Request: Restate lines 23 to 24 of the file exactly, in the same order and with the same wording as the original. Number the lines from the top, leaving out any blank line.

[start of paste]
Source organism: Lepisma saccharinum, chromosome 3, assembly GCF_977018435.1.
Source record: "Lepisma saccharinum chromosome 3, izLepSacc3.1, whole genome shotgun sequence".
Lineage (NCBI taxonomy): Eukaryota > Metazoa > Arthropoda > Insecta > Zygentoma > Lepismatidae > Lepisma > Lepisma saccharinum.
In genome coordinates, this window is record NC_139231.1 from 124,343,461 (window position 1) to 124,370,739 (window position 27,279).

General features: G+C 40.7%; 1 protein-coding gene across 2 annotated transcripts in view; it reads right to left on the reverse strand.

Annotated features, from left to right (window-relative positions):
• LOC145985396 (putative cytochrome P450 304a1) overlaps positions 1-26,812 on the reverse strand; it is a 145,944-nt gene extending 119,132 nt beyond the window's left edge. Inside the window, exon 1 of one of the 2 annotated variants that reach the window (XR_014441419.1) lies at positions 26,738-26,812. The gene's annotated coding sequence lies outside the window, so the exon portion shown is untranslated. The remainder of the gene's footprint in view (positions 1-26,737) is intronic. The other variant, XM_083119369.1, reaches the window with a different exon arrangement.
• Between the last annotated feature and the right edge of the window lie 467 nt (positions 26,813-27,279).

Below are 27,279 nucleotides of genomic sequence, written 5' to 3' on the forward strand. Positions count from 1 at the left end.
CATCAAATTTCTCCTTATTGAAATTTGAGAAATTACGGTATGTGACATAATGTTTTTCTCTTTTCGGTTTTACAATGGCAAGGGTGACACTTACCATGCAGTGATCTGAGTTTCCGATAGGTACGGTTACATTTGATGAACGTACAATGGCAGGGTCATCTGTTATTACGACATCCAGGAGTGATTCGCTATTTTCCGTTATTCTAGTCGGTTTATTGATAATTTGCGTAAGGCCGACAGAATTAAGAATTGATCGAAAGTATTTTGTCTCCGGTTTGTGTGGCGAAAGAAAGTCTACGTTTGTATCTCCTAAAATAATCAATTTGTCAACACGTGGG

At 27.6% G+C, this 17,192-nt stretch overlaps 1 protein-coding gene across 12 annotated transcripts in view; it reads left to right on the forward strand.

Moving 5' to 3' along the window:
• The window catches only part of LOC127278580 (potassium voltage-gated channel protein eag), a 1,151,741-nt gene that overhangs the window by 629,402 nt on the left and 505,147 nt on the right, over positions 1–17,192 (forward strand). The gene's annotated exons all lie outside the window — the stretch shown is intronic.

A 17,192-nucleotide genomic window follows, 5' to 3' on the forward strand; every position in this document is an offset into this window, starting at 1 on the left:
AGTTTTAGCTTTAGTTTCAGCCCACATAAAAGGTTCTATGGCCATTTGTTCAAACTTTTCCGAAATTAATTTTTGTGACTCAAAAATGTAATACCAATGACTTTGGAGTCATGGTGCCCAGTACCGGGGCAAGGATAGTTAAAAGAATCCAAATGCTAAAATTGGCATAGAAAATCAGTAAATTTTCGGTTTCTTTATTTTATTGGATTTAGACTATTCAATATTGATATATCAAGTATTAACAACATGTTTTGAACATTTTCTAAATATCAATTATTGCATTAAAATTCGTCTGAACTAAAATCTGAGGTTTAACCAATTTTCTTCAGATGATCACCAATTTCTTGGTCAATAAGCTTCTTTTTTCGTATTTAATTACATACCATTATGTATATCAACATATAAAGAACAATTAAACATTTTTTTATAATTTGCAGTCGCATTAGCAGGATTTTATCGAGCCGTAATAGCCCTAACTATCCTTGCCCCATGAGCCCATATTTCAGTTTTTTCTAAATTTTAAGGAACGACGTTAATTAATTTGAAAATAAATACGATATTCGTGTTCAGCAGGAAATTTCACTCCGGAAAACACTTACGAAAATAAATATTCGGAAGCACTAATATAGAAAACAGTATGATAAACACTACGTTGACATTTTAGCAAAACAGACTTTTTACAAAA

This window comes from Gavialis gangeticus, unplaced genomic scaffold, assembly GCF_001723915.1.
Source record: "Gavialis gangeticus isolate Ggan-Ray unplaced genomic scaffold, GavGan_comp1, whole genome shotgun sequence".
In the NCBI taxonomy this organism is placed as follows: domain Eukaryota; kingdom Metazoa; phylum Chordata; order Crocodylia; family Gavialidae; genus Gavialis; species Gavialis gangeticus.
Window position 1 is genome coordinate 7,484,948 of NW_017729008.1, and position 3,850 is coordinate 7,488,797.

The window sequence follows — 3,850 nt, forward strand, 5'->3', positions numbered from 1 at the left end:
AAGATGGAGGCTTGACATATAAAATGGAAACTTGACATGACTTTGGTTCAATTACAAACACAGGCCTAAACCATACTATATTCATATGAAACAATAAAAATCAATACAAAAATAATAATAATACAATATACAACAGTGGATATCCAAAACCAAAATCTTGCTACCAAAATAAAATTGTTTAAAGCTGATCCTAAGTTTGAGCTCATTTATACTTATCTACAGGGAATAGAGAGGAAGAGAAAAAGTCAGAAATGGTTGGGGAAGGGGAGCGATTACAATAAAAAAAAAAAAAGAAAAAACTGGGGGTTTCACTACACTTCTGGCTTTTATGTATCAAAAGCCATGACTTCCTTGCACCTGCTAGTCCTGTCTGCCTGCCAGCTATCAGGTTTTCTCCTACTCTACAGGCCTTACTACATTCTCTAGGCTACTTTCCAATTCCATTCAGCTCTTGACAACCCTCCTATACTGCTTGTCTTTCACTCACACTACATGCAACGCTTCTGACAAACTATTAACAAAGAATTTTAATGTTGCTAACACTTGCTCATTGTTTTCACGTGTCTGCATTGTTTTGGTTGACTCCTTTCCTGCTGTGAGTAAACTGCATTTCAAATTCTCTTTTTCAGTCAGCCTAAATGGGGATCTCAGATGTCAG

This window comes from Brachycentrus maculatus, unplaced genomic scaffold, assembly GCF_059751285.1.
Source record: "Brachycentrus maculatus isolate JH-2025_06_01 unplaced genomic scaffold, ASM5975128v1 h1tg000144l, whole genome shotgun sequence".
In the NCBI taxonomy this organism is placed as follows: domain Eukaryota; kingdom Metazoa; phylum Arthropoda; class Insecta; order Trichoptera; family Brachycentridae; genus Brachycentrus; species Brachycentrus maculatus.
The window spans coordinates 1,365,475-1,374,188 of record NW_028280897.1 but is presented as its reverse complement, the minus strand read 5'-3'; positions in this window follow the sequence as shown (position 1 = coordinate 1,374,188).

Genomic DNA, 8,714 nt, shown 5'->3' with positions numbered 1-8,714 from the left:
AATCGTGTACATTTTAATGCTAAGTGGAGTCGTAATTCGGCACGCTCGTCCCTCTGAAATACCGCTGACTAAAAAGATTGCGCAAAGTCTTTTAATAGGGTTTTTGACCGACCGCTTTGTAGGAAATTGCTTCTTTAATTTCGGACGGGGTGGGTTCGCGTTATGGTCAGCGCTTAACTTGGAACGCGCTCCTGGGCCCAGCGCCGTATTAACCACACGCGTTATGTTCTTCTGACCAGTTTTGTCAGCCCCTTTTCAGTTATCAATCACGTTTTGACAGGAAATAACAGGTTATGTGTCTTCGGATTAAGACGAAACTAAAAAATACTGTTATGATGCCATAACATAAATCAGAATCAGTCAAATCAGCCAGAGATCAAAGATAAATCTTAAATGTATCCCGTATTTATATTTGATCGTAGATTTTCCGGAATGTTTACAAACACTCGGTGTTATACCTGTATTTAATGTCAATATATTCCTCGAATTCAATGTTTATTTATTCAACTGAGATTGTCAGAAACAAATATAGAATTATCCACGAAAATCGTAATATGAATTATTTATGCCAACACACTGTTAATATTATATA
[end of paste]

Source record: "Brachycentrus maculatus isolate JH-2025_06_01 unplaced genomic scaffold, ASM5975128v1 h1tg000144l, whole genome shotgun sequence".
In the NCBI taxonomy this organism is placed as follows: domain Eukaryota; kingdom Metazoa; phylum Arthropoda; class Insecta; order Trichoptera; family Brachycentridae; genus Brachycentrus; species Brachycentrus maculatus.